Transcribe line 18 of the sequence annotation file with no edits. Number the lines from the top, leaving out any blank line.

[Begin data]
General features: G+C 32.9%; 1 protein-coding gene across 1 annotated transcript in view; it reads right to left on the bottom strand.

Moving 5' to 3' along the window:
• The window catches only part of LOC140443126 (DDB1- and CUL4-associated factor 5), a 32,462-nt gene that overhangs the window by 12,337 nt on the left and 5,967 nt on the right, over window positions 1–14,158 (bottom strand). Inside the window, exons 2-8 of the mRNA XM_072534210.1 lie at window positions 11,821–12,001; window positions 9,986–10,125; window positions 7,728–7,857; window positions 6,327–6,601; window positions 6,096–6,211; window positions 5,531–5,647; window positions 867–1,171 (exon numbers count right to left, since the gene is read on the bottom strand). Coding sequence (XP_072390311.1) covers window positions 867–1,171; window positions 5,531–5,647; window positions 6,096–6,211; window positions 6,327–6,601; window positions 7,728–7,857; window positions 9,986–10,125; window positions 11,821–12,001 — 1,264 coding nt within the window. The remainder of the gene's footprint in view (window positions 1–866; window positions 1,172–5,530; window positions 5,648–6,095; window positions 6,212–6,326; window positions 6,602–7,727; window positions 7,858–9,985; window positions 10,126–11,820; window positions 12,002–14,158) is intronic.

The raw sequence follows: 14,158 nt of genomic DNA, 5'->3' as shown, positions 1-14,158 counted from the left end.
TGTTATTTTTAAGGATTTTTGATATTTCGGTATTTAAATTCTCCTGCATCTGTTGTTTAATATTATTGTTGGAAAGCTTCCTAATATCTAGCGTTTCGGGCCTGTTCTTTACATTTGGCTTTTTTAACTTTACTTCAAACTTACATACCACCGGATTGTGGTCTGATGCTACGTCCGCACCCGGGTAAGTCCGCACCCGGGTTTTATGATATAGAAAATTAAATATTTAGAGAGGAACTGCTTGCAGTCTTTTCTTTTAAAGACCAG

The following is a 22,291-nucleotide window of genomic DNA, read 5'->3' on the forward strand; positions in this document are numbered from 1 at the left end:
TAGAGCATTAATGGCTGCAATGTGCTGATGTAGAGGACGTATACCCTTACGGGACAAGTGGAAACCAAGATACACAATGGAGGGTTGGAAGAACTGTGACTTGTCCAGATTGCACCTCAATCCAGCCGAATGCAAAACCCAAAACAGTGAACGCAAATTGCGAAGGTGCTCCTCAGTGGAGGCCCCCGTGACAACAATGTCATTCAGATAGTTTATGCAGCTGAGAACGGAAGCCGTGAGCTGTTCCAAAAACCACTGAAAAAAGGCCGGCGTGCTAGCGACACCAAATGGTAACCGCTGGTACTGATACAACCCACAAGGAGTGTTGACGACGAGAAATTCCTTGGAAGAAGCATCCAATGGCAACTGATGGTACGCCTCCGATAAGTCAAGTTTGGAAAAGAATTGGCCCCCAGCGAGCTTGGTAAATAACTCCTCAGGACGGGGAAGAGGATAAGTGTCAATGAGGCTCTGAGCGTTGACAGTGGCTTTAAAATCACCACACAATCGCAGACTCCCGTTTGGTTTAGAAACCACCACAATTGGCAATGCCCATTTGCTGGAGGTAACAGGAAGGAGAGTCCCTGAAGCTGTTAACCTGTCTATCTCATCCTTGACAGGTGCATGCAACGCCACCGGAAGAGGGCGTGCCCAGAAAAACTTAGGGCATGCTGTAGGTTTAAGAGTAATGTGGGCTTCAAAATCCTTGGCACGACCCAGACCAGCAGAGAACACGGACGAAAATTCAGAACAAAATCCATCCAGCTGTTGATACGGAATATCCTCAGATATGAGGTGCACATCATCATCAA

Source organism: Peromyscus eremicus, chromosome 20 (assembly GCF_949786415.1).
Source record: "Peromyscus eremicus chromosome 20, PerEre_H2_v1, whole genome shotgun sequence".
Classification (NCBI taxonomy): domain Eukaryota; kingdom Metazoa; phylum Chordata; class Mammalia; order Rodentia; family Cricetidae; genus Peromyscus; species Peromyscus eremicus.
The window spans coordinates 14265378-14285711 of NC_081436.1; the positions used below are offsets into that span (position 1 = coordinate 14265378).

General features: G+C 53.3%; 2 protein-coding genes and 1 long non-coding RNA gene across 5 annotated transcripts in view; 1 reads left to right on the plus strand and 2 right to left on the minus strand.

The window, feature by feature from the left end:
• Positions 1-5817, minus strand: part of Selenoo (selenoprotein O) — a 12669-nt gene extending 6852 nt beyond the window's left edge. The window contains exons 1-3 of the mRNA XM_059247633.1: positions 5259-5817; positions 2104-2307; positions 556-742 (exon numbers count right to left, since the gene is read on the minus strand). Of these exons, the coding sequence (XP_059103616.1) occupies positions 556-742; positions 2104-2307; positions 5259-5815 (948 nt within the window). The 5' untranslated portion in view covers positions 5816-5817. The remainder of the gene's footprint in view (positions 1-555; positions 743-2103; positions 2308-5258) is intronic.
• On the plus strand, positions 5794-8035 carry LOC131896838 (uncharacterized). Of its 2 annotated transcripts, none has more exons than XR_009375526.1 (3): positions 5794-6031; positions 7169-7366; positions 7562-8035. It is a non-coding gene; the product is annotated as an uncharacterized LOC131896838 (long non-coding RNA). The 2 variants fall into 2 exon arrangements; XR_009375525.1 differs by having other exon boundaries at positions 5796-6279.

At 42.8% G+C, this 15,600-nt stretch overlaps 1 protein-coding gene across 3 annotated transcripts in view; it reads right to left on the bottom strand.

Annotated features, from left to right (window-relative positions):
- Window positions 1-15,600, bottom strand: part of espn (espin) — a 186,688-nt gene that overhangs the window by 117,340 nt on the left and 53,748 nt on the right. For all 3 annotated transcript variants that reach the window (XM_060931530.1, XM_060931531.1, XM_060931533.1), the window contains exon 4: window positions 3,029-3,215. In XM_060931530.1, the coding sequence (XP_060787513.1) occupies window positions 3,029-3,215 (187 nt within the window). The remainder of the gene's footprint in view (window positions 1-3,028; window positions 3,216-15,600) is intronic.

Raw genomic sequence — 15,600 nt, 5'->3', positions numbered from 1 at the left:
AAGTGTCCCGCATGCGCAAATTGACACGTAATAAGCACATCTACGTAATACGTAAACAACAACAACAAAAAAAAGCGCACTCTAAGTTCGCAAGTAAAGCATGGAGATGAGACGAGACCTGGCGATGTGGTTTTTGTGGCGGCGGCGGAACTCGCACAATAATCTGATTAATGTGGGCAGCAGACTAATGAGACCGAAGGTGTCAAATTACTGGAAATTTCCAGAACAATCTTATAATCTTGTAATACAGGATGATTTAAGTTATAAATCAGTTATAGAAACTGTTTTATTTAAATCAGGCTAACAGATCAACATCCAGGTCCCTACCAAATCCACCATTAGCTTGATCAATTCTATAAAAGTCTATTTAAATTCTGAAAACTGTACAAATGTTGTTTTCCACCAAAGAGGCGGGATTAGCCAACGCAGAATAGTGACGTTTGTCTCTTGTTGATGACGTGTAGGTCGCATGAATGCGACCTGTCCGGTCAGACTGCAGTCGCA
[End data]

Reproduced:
- Window positions 1-15,600, bottom strand: part of espn (espin) — a 186,688-nt gene that overhangs the window by 117,340 nt on the left and 53,748 nt on the right. For all 3 annotated transcript variants that reach the window (XM_060931530.1, XM_060931531.1, XM_060931533.1), the window contains exon 4: window positions 3,029-3,215. In XM_060931530.1, the coding sequence (XP_060787513.1) occupies window positions 3,029-3,215 (187 nt within the window). The remainder of the gene's footprint in view (window positions 1-3,028; window positions 3,216-15,600) is intronic.